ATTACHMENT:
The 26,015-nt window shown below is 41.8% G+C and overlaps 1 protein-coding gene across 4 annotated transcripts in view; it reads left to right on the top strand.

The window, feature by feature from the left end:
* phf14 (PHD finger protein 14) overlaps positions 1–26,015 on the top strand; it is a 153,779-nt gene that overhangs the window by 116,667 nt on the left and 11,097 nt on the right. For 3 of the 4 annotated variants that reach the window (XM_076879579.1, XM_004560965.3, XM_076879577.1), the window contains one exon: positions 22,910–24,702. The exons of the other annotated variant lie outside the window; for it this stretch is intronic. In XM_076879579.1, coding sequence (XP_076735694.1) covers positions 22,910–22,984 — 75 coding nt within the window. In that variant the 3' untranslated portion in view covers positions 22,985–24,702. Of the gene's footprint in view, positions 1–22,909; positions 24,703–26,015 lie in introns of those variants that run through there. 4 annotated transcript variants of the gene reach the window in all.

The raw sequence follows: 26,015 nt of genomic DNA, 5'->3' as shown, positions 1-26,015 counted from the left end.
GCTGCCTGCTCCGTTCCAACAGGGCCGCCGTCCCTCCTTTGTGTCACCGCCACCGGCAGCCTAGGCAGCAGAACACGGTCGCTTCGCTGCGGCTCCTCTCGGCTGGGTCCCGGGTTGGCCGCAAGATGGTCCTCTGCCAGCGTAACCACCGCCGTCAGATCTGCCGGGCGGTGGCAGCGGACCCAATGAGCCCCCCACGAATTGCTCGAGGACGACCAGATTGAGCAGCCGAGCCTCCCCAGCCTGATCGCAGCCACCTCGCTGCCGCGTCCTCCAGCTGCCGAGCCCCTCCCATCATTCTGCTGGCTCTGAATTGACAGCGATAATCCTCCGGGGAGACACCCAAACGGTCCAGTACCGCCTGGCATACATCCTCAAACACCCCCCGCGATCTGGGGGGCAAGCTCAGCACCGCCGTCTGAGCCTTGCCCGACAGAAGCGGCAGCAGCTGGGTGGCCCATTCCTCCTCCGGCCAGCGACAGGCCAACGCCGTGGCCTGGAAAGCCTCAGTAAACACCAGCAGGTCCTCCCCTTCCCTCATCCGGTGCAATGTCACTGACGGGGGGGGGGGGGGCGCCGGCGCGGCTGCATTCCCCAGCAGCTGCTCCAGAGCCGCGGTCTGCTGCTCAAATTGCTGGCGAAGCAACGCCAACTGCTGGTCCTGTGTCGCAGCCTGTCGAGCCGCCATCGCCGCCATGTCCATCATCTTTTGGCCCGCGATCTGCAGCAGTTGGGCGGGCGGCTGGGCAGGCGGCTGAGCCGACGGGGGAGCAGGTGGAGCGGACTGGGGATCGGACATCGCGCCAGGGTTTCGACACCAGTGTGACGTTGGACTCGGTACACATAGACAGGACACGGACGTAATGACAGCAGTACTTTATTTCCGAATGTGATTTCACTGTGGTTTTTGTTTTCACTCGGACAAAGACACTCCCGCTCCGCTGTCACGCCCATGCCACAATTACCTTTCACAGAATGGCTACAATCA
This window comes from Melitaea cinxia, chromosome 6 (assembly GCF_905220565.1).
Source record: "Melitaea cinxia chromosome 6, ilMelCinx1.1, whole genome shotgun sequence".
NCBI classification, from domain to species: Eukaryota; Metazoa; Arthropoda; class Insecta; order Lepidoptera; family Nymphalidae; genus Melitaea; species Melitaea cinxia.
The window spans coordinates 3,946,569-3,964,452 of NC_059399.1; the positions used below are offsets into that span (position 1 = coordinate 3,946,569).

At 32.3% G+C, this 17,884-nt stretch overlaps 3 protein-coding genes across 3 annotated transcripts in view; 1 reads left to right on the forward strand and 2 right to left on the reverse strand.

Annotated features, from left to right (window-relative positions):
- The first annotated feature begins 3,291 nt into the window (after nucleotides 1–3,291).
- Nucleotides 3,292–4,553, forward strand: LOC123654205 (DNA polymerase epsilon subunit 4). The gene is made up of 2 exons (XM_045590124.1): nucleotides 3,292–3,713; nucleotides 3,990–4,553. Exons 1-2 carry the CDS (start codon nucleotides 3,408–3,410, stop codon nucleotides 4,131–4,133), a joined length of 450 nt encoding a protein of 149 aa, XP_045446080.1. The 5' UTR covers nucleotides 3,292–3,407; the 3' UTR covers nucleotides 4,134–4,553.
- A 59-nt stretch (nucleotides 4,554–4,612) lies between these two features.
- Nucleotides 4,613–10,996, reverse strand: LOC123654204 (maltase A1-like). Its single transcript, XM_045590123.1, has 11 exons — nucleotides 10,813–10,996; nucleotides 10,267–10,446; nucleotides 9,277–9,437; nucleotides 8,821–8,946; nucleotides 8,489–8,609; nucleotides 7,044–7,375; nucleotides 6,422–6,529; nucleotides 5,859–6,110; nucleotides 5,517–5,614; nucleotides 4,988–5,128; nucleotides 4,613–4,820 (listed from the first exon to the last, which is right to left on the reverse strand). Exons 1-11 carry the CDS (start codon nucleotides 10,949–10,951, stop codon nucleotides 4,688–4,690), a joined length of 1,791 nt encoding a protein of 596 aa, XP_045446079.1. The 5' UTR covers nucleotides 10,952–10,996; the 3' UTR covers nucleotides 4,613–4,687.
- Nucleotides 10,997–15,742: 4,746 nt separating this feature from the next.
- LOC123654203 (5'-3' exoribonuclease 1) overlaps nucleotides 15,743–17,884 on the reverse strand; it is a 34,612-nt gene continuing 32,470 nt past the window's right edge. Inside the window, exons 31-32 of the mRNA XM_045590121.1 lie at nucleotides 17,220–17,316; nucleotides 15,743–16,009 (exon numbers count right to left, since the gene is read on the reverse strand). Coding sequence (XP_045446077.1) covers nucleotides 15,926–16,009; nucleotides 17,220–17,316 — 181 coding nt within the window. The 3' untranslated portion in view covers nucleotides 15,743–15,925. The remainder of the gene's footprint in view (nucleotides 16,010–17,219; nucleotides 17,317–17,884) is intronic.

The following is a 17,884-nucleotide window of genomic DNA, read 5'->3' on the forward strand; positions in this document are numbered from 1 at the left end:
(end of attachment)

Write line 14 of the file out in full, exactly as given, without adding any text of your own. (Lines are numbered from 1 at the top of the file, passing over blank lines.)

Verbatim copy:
- A 59-nt stretch (nucleotides 4,554–4,612) lies between these two features.